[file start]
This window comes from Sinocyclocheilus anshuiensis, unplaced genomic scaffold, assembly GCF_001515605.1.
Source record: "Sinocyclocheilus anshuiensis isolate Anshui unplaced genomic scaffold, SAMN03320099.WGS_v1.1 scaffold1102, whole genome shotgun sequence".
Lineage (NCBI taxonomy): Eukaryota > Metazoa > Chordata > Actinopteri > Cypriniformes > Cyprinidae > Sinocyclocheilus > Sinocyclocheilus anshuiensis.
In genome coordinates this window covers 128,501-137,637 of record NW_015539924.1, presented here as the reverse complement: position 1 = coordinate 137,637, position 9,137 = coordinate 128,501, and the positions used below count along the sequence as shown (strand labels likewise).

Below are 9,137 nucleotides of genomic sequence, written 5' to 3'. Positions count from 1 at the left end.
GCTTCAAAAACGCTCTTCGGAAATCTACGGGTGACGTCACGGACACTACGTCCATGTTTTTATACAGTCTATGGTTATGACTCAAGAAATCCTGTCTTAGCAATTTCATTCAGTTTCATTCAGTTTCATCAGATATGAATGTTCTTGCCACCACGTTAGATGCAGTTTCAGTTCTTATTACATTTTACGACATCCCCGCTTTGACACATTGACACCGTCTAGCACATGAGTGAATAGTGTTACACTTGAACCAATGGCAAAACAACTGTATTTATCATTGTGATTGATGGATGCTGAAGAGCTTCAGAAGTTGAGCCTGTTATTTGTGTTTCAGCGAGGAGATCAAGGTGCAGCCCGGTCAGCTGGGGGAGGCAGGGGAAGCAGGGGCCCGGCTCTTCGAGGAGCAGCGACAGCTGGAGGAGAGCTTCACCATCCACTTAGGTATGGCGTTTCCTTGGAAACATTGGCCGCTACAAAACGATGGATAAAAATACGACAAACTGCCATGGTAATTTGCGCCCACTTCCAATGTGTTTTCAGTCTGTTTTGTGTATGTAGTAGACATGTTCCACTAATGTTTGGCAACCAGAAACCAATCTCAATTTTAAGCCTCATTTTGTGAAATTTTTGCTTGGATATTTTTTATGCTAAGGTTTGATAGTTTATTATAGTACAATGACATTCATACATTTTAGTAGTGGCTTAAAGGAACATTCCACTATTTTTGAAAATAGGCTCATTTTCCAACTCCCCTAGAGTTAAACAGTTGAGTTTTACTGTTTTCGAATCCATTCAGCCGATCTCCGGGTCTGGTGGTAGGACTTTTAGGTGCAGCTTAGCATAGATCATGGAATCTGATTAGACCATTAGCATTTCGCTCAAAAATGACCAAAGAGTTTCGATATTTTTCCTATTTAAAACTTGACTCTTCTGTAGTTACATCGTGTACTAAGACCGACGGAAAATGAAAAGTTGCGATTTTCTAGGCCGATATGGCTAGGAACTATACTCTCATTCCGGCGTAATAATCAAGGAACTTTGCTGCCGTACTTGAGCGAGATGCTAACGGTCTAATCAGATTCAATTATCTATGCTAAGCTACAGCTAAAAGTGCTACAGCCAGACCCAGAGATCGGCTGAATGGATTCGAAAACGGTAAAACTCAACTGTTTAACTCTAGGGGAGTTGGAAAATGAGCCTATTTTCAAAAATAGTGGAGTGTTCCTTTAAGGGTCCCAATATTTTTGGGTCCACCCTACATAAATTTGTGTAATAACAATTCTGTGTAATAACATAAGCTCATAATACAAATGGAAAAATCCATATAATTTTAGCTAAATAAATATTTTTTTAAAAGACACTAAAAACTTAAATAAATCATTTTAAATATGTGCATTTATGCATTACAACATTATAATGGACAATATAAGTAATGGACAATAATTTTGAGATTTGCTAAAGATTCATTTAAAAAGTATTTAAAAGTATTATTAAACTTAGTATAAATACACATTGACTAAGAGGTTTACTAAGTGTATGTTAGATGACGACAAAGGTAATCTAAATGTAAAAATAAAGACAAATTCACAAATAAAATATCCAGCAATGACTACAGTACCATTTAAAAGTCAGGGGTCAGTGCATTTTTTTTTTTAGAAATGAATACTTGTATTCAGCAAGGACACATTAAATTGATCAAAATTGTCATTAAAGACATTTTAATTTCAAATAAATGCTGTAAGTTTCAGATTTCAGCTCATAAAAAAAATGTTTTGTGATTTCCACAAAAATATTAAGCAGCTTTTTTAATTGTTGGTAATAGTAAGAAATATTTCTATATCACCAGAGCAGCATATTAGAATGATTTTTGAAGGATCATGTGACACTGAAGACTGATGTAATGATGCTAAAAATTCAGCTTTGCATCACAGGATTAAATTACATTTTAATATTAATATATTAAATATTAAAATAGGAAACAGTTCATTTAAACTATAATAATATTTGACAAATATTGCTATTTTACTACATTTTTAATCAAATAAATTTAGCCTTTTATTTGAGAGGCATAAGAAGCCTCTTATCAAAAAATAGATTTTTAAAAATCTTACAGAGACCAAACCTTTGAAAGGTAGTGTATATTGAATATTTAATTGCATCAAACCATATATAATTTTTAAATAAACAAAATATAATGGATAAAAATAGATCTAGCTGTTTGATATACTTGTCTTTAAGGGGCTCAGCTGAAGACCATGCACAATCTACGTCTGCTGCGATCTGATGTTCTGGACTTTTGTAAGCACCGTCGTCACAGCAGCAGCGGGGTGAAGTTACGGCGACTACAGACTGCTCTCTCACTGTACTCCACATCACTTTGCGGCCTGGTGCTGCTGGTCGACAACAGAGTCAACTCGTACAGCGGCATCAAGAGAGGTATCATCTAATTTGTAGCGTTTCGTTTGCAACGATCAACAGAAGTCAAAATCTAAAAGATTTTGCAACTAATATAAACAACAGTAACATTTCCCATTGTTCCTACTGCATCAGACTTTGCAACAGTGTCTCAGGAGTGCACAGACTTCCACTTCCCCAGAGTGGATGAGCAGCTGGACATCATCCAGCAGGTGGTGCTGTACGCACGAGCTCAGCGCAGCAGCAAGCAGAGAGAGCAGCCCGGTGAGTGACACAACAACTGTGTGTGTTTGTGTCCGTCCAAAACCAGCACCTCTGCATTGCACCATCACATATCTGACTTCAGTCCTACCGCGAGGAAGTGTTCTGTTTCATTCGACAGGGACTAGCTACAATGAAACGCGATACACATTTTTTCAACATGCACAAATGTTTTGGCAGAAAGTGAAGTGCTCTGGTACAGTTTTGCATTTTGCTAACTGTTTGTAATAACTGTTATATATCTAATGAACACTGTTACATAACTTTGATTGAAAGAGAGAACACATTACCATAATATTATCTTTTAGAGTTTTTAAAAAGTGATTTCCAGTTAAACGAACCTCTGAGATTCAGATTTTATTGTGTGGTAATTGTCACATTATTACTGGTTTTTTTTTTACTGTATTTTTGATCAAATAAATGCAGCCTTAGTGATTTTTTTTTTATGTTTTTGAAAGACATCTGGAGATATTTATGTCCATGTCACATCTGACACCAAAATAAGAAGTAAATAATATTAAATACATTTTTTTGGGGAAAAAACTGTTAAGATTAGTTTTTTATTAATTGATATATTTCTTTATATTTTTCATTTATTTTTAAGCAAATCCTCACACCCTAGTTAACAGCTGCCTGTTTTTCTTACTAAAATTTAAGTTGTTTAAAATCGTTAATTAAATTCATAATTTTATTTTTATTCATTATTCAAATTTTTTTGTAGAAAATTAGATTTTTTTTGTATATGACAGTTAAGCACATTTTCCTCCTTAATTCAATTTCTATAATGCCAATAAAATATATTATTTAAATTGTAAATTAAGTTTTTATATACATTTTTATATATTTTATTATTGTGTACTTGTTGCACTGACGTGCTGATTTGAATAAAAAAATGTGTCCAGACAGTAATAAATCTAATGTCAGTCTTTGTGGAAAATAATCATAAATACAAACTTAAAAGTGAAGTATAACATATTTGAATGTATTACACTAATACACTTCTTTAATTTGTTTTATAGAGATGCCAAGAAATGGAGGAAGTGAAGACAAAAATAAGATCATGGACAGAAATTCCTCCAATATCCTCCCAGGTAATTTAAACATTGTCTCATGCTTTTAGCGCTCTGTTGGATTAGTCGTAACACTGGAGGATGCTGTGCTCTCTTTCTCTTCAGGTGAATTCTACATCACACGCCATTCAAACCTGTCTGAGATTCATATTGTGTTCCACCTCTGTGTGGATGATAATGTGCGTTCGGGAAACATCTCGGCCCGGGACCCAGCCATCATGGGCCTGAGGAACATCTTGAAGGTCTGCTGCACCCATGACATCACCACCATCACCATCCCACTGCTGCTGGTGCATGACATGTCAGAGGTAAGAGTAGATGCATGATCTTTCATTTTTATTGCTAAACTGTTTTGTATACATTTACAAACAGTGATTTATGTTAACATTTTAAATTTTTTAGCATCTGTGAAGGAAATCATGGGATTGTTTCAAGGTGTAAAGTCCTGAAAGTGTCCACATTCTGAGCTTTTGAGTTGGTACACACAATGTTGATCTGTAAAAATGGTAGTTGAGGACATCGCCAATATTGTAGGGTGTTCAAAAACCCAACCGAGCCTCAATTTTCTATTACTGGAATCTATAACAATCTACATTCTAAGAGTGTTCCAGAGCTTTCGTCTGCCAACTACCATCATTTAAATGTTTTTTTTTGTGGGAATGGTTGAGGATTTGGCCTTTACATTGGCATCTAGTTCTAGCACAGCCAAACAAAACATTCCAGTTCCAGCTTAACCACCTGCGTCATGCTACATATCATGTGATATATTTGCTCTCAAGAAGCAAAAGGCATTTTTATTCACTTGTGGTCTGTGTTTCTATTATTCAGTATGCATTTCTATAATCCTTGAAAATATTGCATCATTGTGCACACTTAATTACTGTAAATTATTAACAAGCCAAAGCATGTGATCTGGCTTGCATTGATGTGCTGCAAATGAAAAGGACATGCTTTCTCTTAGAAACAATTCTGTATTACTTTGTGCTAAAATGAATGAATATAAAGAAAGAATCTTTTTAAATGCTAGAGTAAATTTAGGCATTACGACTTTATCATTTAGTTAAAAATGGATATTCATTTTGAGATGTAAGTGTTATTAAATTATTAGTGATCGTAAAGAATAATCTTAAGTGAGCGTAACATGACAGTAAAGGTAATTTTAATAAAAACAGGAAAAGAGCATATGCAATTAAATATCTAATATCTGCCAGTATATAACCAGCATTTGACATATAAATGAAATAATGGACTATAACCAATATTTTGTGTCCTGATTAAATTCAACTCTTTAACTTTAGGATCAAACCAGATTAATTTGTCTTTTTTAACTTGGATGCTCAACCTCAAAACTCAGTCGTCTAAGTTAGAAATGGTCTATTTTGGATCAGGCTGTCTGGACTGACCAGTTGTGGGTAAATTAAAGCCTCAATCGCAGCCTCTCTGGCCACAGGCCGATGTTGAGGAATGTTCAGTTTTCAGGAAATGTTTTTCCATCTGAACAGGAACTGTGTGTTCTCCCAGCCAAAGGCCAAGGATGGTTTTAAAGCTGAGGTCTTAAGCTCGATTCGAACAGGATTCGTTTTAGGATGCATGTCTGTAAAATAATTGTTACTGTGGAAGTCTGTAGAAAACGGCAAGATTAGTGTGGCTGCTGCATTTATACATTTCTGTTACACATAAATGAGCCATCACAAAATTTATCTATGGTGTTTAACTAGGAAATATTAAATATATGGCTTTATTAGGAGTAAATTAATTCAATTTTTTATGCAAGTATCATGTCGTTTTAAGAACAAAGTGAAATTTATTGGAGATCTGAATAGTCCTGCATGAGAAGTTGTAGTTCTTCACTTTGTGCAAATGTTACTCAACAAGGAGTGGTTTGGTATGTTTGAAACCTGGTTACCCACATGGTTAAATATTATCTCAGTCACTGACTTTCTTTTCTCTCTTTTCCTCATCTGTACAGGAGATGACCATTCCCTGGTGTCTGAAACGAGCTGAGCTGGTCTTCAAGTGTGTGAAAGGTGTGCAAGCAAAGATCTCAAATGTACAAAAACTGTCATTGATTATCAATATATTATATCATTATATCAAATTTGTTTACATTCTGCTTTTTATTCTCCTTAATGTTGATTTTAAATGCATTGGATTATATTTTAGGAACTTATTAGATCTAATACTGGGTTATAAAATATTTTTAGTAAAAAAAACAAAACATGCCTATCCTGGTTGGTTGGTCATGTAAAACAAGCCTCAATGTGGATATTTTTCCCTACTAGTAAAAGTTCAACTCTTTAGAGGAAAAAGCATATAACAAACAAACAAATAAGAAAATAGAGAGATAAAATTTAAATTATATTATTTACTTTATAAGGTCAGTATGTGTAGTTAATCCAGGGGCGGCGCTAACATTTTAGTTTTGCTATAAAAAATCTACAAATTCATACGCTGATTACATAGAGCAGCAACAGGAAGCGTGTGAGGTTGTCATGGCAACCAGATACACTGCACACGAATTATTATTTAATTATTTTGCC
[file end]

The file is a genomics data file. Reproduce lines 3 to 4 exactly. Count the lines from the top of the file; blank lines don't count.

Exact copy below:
Lineage (NCBI taxonomy): Eukaryota > Metazoa > Chordata > Actinopteri > Cypriniformes > Cyprinidae > Sinocyclocheilus > Sinocyclocheilus anshuiensis.
In genome coordinates this window covers 128,501-137,637 of record NW_015539924.1, presented here as the reverse complement: position 1 = coordinate 137,637, position 9,137 = coordinate 128,501, and the positions used below count along the sequence as shown (strand labels likewise).